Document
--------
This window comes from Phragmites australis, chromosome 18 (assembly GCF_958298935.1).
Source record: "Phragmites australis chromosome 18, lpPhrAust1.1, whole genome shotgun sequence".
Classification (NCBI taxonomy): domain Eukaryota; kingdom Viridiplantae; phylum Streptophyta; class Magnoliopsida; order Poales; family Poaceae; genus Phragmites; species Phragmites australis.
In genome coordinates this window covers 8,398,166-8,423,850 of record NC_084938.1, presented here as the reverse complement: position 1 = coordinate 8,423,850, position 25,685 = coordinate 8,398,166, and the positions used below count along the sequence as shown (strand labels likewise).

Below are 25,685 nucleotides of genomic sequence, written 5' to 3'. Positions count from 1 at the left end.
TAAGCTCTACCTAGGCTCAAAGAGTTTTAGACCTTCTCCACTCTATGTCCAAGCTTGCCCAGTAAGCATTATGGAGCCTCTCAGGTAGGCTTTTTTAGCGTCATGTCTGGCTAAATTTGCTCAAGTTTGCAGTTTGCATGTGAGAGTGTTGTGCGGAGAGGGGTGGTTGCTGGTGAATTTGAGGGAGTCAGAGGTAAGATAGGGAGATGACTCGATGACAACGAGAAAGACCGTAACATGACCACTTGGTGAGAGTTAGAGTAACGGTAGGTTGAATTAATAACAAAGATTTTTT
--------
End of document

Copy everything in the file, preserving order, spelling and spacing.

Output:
This window comes from Phragmites australis, chromosome 18 (assembly GCF_958298935.1).
Source record: "Phragmites australis chromosome 18, lpPhrAust1.1, whole genome shotgun sequence".
Classification (NCBI taxonomy): domain Eukaryota; kingdom Viridiplantae; phylum Streptophyta; class Magnoliopsida; order Poales; family Poaceae; genus Phragmites; species Phragmites australis.
In genome coordinates this window covers 8,398,166-8,423,850 of record NC_084938.1, presented here as the reverse complement: position 1 = coordinate 8,423,850, position 25,685 = coordinate 8,398,166, and the positions used below count along the sequence as shown (strand labels likewise).

Below are 25,685 nucleotides of genomic sequence, written 5' to 3'. Positions count from 1 at the left end.
TAAGCTCTACCTAGGCTCAAAGAGTTTTAGACCTTCTCCACTCTATGTCCAAGCTTGCCCAGTAAGCATTATGGAGCCTCTCAGGTAGGCTTTTTTAGCGTCATGTCTGGCTAAATTTGCTCAAGTTTGCAGTTTGCATGTGAGAGTGTTGTGCGGAGAGGGGTGGTTGCTGGTGAATTTGAGGGAGTCAGAGGTAAGATAGGGAGATGACTCGATGACAACGAGAAAGACCGTAACATGACCACTTGGTGAGAGTTAGAGTAACGGTAGGTTGAATTAATAACAAAGATTTTTT